Less Enthusiasm for Tobacco, Please

The Jan. 23 article "Tobacco Industry on Ropes? Not on These Kentucky Farms" is surprising for its conspicuous absence of any mention of tobacco's health effects. A reader might get the impression that tobacco is a nice cash crop of no known harm to anyone, hounded by critics for unspecified reasons.

Industry rhetoric is passed along uncritically. For instance, one grower gives the well-known tobacco industry ploy - we're against teen smoking, we're not for smoking at all, we just want adults to have a choice.

Is addiction about choice? And is it about adults? It is not mentioned that 90 percent of all adult smokers became addicted before they turned 18.

The tobacco industry public relations machine spends billions of dollars every year making smoking seem acceptable and glamorous. It will never mention the truth about its products - that they addict and kill millions of Americans. The industry prefers to talk about the poor tobacco farmer, whose product is being increasingly abandoned for foreign-grown tobacco anyway.

Jonathan Krueger

Alameda, Calif.

Fairness for Palestinians

In the extensive reporting of the Hebron agreement, one thing I have missed is what the Oslo Accord actually said and how the settlement may have differed.

The Israelis, with about 3/10ths of a percent of the population of the city, control 20 percent of the area, undoubtedly the most prosperous. Even in the area controlled by Israel, Israelis account for only 3 percent of the population. I can only view the settlement as lopsided and unfair. The French have long wanted to participate in the negotiations but were rebuffed by the US. The French, no doubt, would have insisted on "libert, galit, fraternit," resulting in a more equitable settlement.

In the Jan. 15 article, "Palestinian Soccer Team Lifts Pride With Leap Into Israel's Top League," the captain of Jerusalem's top soccer team makes a wicked remark to the captain of the Palestinian team, apparently with no penalty or reprimand from either league or government officials. This illustrates how hatred can grow if there are no restraints.

Considering the intransigence of the Israeli government until pressured by the US, the nature of the US-imposed short-term settlement, and our unwillingness to follow an even-handed policy regarding the root causes of the Israel-Palestine relationship, I can only foresee continuing conflict over Palestinian rights, freedoms, and water supply.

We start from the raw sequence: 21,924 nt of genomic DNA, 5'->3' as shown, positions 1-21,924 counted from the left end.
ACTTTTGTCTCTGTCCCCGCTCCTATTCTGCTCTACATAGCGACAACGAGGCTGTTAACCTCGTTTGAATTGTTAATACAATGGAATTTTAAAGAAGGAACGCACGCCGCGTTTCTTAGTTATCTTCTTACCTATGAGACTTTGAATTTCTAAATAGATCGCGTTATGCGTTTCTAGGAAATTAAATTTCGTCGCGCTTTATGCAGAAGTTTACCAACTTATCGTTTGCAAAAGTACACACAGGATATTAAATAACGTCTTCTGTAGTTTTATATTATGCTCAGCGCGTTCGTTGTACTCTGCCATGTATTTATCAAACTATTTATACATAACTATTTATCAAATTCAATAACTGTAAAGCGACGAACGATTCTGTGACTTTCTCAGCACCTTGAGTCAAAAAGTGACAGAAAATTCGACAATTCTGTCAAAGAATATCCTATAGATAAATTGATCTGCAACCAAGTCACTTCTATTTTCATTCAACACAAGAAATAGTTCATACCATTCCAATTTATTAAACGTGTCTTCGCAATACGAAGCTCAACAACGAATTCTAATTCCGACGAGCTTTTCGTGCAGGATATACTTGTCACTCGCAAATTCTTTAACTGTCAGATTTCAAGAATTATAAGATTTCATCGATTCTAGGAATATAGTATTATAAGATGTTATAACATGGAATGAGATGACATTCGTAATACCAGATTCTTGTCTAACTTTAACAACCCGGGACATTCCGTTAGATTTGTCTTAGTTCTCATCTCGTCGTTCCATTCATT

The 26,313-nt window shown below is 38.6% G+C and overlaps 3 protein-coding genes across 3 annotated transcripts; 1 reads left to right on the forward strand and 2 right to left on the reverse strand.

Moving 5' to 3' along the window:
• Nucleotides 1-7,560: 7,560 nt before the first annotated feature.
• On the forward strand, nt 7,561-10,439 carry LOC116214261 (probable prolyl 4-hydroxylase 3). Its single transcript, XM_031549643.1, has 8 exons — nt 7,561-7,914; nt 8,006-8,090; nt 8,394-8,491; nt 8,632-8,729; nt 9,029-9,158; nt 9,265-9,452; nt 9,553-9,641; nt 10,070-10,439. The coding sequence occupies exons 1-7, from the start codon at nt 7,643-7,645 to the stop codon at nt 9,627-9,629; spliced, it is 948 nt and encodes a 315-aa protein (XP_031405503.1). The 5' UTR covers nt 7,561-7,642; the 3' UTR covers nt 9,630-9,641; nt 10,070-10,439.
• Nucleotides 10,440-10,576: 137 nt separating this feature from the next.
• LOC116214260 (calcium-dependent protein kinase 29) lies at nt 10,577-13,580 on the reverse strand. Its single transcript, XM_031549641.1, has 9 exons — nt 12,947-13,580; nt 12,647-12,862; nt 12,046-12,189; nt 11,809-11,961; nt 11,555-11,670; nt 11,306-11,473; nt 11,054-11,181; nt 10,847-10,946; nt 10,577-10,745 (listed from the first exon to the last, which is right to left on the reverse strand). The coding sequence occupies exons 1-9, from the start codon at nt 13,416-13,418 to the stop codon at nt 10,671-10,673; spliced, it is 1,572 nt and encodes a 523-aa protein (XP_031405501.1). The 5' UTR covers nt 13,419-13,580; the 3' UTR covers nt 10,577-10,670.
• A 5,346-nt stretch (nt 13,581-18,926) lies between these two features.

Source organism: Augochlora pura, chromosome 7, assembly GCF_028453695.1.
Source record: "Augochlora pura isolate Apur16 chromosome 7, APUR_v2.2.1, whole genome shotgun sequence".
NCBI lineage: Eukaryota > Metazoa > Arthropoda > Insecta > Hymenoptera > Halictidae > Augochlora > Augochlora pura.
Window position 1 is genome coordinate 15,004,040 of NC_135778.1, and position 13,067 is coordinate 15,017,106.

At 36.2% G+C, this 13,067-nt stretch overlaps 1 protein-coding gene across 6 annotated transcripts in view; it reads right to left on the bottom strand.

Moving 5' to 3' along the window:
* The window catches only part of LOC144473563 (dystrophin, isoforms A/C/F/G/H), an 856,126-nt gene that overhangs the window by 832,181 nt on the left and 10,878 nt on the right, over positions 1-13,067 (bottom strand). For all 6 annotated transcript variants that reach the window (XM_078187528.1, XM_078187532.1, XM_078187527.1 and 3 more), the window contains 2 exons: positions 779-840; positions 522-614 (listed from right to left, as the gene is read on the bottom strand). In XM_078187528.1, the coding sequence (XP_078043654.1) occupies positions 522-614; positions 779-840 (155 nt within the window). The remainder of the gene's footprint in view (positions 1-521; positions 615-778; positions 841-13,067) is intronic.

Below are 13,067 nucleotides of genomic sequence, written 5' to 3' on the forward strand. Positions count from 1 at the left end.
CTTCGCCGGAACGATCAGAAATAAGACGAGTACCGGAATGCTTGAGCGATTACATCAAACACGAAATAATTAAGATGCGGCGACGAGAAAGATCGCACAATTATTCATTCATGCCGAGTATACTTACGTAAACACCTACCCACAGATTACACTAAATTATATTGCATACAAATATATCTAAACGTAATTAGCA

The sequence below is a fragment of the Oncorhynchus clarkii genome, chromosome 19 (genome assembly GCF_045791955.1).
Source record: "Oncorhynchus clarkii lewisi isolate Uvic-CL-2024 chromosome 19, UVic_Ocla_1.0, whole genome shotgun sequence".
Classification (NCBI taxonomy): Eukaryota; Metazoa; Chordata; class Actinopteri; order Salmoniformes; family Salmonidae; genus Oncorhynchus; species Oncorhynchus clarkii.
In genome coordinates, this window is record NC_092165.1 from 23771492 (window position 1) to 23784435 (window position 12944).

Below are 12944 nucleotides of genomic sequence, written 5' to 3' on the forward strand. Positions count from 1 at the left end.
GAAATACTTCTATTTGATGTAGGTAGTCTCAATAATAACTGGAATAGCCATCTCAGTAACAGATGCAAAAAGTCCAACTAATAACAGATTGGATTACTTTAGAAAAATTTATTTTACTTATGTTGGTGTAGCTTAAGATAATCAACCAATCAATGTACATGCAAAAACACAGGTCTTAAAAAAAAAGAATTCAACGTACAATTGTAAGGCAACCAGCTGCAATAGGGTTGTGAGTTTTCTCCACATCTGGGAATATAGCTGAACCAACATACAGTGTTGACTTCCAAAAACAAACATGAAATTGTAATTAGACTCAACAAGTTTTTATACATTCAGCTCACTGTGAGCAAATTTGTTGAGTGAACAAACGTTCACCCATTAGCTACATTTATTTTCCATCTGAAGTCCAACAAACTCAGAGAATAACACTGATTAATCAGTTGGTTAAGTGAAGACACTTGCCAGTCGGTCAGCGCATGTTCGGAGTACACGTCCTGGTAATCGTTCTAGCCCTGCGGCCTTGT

Kenneth Stapp

Chimney Rock, N.C.

New York and Jerusalem

The Monitor has historically served as a voice of balance on Middle Eastern concerns, correcting misconceptions often found in the news media. Thus I find it incongruous to read a statement in the Jan. 9 article, "Crusade in Jerusalem," which misrepresents reality and takes a scoffing tone. In comparing New York and Jerusalem, the writer shows how different Jerusalem is: "No one is trying to break off a piece of New York and make it the capital of another nation." Is the writer unaware that this "piece," referred to as "East Jerusalem," is occupied territory? Or that no nation - not even the US - has recognized Israel's annexation? Israel has tried, through occupation, to nullify Palestinian claims to their own land. The occupation of Arab Jerusalem is not recognized by international law.

Perhaps there are more similarities between New York and Jerusalem, in each mayor's approach to Palestinians. When President Arafat attended a function in New York last year, while meeting at the United Nations, Mayor Giuliani had him bodily removed from the concert hall. What Mr. Giuliani did to the world's most-recognized Palestinian, Mayor Olmert is trying to do to ordinary Palestinian residents of Jerusalem. Through harsher residency requirements that separate families, land confiscations, and other illegal methods, Mayor Olmert is creating facts on the ground by removing Jerusalem's Palestinian residents.

Annie C. Higgins


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